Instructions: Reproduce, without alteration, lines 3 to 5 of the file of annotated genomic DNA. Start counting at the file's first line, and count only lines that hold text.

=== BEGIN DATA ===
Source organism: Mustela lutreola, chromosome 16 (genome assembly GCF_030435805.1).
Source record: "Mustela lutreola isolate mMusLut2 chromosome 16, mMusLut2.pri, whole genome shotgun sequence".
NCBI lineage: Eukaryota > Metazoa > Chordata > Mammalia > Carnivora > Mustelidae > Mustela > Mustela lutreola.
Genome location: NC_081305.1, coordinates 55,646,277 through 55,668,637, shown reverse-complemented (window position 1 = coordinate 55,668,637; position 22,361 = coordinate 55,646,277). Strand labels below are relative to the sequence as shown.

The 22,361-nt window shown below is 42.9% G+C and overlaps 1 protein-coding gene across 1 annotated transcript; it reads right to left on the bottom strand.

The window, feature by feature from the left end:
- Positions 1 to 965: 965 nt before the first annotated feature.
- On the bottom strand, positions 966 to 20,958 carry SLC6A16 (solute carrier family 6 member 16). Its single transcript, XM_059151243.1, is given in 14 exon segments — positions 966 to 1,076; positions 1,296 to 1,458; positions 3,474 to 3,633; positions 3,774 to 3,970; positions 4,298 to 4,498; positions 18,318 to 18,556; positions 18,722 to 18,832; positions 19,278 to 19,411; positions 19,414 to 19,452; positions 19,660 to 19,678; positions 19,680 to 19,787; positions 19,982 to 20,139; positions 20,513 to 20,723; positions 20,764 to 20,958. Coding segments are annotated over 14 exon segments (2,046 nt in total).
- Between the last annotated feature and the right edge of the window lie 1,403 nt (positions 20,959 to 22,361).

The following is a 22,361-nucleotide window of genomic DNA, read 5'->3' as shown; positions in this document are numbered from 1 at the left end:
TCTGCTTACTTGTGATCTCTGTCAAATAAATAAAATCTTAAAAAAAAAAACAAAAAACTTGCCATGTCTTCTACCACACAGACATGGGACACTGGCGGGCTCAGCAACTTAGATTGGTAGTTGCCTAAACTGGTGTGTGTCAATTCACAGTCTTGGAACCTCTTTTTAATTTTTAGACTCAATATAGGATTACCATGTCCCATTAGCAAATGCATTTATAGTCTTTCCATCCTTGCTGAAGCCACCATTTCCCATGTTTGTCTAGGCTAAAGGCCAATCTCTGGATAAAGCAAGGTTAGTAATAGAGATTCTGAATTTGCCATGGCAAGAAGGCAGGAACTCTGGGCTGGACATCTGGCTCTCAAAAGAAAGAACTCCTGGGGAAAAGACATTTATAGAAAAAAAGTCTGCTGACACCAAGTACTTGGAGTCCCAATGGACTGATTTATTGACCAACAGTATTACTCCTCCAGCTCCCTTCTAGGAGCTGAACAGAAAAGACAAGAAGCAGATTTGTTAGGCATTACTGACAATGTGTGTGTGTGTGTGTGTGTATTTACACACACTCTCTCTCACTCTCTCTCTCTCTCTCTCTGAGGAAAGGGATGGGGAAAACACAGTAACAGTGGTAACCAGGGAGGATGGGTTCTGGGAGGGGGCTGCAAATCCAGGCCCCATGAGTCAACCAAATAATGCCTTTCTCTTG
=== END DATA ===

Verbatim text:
NCBI lineage: Eukaryota > Metazoa > Chordata > Mammalia > Carnivora > Mustelidae > Mustela > Mustela lutreola.
Genome location: NC_081305.1, coordinates 55,646,277 through 55,668,637, shown reverse-complemented (window position 1 = coordinate 55,668,637; position 22,361 = coordinate 55,646,277). Strand labels below are relative to the sequence as shown.

The 22,361-nt window shown below is 42.9% G+C and overlaps 1 protein-coding gene across 1 annotated transcript; it reads right to left on the bottom strand.